Thanks :) <br> <br>This is the third version of my solar power supply, and if I do say so myself, the best one yet. <br> <br>If I built this version from scratch without using parts from my older ones I would say that it would cost me around &Acirc;&pound;1000 ($1600). But seeing as I used my existing radio, solar panels and inverter I'd say that it cost me around &Acirc;&pound;550 ($880)? <br> <br>It's for pure practicality that the battery sits next to the unit as running heavy grade DC cables from one room to another would not only be expensive but the voltage sag at the end of such a cable run wouldn't be worth considering. As you say, I like to admire my 'baby' whilst using it as a handy but heavy, bedside table ;), <br> <br>Thanks for the comment, <br>Lewis
How many AH are those batteries? They look huge. <br> <br>You should be able to run quite a bit more off your system. I used to have a 27&quot; CRT running off my 45 watt system.
Hey there, <br> <br>The batteries are rated at 225Ah, tonnes of power available for whenever I need it. <br> <br>Thanks for the comment, <br>Lewis
Very impressive. <br>Congratulations. <br> <br>Shouldn't the the battery container be vented ?... (maybe I'm making a fool of myself by asking such a question &acirc;€&brvbar;&Acirc;&nbsp;but then again &acirc;€&brvbar; :D <br>
Ah whoops, forgot to mention about that :). Yeah the battery container has to be vented and I achieved it simply by drilling some 20mm holes in the back of the container in a line, one of which the main power wires come out of. <br> <br>If I discharge the system quite a bit during the night, upon reaching full charge the next day it is normal to hear the batteries bubbling and gassing when they approach full charge. <br> <br>Compared to the sealed maintenance free batteries used in my previous designs these batteries require occasional topping-up of distilled water whilst more than occasional battery monitoring with a hygrometer is critical not not allow the specific gravity to fall too low. Just remember to wear eye protection when dealing with sulphuric battery acid :). <br> <br>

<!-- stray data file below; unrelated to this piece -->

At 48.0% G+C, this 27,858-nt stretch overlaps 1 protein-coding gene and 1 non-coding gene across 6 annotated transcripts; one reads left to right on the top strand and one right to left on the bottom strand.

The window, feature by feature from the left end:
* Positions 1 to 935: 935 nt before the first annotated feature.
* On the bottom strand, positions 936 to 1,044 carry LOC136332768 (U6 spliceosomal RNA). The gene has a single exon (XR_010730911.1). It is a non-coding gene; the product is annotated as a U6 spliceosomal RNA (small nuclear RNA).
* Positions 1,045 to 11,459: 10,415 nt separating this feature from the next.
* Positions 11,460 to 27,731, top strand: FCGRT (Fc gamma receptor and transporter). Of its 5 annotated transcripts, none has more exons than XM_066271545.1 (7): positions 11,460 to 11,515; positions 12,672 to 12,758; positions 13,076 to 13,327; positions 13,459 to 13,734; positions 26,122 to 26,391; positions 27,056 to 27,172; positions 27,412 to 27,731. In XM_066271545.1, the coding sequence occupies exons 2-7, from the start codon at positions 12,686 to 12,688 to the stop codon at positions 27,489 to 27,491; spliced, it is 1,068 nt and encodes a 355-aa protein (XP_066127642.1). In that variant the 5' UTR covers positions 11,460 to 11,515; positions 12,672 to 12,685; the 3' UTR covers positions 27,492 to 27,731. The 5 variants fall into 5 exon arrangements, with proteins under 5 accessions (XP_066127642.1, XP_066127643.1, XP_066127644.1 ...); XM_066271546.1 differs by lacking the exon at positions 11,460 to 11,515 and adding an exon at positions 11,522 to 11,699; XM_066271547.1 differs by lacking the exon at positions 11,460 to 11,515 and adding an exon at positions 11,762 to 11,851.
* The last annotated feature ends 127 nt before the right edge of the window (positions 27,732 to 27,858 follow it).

thank you !&hellip;<br>have nice sunny day :)
<p>Hi Lewis. I am currently doing a portable solar power supply.</p><p>Here is my question. Do I need to connect a circuit breaker between the battery and solar charge controller. For me to switch off if it is not in used? Or the solar charge controller will auto switch off when it is not in used or it will run for 24 hours??</p><p>Thank you.</p>
<p>The solar charge control unit will balance and discharge the power so battery's will not get over charged, you do not need a switch between solar panels and a charge control unit. That is its function, to divert and control the power going into the battery's</p><p>.http://www.eagleready.org/solar/wiring.html</p>
<p>You should go to inplix webpage if you want to learn how to build it yourself.</p>
<p>wow! This system is pretty awesome! Just wondering if you might know how I might disconnect my tied in home roof system from the grid and go direct into my home, in the event of ? Blackout, or terrorism? I'm new at this but want to prep for the worst. Thank you for any info you can give.</p>
<p>Did you build something less fancy gadget? Like without stereo and some those stuff. I'm try find instructable that simple something recharge power tool. and power up the light. Something for off the grid. I'm plan going off grid. Last thing I want keep going back home to recharge all battery for my power tools</p>
<p>Oh, I love the wooden case you built for this! I have a small system I built when I lived in NM, and it's in an ammo box and an old steamer trunk I lined and vented. It works, but yours sure is prettier!</p>
<p>Solar Power Supply was totally unknown for me. I visit a site https://www.indiegogo.com/projects/solar-250kw-mobile-power-station here i first seen this topic but thanks to you shared details on that.</p>
<p>Acid based batteries with vent caps can release hydrogen gas while charging.</p>
<p>Acid based batteries with vent caps can release hydrogen gas while charging.</p>
<p>Why did you use a 50A fuse on the Negative of the battery box?</p>
<p>Doesn't seem necessary to keep the battery right there in your living room. Seems like that could be kept out of the way like in closet, garage or basement &amp; then only have the control unit in your living room.</p>
<p>Great instructable! I've learned a lot and seem to be developing a passion for efficient renewable resources. </p><p>I'd like to suggest more efficient solar cells for version 4? Basically stick a glass ball over the solar cells and focus the light, like in the link below. Possibly miniaturize the whole power supply? ;-)<br></p><p><a href="http://www.indiegogo.com/projects/rawlemon-solar-devices" rel="nofollow">http://www.indiegogo.com/projects/rawlemon-solar-devices</a></p><p>Keep up the great science! </p><p>M</p>